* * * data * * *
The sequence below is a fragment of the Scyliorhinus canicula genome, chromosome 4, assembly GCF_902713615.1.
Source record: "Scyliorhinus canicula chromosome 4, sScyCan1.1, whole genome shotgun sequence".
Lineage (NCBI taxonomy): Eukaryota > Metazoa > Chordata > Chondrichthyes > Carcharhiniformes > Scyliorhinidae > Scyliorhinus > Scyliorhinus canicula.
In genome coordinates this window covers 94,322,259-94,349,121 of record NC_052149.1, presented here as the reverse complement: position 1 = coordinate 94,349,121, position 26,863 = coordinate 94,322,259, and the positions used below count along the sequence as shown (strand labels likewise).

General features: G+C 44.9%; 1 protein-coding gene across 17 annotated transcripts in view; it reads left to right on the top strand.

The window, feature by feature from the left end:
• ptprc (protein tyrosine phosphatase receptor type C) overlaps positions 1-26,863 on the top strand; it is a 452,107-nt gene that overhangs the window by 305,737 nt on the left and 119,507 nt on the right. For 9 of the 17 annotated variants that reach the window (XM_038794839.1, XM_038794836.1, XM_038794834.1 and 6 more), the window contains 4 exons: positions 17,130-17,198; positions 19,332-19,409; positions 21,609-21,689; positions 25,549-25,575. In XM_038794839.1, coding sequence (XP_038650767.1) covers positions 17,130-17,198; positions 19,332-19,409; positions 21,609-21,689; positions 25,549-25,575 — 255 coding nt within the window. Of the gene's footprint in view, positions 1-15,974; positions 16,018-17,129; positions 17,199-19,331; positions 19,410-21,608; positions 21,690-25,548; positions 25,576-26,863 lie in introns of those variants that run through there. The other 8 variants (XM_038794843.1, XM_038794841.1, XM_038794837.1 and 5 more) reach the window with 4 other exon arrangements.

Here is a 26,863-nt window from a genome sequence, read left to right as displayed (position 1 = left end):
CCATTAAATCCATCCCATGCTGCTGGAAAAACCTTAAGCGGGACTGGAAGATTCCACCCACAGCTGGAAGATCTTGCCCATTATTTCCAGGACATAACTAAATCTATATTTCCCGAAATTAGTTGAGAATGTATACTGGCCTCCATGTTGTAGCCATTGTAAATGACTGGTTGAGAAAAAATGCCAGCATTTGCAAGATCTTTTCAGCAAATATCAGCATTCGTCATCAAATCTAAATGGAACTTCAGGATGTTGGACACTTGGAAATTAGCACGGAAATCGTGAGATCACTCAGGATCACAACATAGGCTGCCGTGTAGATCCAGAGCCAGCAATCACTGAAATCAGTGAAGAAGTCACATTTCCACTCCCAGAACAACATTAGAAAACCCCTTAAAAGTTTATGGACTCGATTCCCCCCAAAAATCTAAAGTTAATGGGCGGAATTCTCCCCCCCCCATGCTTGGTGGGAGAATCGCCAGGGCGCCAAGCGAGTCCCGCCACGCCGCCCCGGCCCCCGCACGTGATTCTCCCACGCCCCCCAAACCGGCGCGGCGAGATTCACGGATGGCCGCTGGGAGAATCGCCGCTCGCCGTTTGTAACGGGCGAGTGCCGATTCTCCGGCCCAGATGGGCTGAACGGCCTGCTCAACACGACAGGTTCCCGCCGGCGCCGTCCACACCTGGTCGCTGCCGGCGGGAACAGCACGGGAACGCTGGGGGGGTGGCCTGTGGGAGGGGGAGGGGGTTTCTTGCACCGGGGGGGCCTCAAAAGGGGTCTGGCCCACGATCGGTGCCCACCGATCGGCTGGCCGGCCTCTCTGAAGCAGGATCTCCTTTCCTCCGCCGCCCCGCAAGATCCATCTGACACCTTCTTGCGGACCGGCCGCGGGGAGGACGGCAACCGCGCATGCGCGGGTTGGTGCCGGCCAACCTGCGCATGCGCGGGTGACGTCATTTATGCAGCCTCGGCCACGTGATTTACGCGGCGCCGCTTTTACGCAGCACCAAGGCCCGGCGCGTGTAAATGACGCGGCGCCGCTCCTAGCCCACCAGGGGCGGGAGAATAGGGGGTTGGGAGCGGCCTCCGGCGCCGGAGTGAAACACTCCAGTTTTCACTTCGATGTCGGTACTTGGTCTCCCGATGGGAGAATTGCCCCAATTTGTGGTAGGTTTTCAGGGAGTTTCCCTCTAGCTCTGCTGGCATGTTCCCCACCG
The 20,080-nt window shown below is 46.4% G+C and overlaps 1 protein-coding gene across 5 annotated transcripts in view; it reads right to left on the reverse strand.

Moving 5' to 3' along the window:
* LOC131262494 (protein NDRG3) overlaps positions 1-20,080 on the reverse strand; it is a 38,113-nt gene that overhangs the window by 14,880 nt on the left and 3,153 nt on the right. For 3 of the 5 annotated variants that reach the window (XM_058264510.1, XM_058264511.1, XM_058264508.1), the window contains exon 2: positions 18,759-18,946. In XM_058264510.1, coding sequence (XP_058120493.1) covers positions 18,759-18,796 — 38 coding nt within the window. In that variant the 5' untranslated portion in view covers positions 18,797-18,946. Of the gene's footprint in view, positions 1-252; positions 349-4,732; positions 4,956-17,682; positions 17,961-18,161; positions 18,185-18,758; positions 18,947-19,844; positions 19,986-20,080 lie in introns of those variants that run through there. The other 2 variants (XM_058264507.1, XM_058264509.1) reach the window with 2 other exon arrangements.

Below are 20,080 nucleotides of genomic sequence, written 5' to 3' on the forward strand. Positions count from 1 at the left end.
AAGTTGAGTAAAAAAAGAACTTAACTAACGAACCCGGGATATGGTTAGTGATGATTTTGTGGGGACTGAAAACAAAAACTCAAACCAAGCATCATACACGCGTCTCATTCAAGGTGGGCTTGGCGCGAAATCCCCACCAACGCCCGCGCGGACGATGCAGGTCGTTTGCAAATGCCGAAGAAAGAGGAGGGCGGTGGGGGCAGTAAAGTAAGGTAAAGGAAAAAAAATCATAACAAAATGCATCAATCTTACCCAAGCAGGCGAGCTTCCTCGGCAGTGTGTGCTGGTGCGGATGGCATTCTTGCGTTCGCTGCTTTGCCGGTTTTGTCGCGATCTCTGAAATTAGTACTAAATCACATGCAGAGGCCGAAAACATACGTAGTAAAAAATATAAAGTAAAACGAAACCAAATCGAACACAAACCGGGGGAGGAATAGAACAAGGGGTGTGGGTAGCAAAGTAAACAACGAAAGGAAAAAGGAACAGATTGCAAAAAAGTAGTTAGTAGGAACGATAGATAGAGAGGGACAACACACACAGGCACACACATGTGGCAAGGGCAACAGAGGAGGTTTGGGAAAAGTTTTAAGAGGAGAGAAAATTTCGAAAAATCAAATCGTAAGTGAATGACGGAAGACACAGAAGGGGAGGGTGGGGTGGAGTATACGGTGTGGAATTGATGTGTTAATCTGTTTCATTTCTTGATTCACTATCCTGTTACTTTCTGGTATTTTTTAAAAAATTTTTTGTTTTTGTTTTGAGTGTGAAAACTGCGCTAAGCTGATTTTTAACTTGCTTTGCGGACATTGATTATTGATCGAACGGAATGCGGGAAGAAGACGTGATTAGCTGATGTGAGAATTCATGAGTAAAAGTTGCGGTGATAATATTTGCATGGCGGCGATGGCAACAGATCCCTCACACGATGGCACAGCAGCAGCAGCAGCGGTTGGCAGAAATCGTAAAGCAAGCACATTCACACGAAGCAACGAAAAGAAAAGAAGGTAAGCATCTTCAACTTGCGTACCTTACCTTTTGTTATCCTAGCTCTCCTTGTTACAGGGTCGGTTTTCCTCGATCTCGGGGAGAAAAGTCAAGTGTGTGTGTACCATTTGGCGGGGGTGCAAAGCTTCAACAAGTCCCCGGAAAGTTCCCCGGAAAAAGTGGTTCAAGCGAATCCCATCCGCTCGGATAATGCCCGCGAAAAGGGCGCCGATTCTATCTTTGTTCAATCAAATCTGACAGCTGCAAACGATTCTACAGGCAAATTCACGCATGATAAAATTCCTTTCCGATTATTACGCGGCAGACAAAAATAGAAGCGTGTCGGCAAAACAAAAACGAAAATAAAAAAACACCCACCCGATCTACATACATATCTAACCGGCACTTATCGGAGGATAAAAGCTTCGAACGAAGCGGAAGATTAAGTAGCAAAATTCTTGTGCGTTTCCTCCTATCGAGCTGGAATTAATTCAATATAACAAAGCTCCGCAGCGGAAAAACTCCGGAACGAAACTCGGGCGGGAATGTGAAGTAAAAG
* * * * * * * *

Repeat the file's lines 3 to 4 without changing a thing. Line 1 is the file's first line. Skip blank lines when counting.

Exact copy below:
Lineage (NCBI taxonomy): Eukaryota > Metazoa > Chordata > Chondrichthyes > Carcharhiniformes > Scyliorhinidae > Scyliorhinus > Scyliorhinus canicula.
In genome coordinates this window covers 94,322,259-94,349,121 of record NC_052149.1, presented here as the reverse complement: position 1 = coordinate 94,349,121, position 26,863 = coordinate 94,322,259, and the positions used below count along the sequence as shown (strand labels likewise).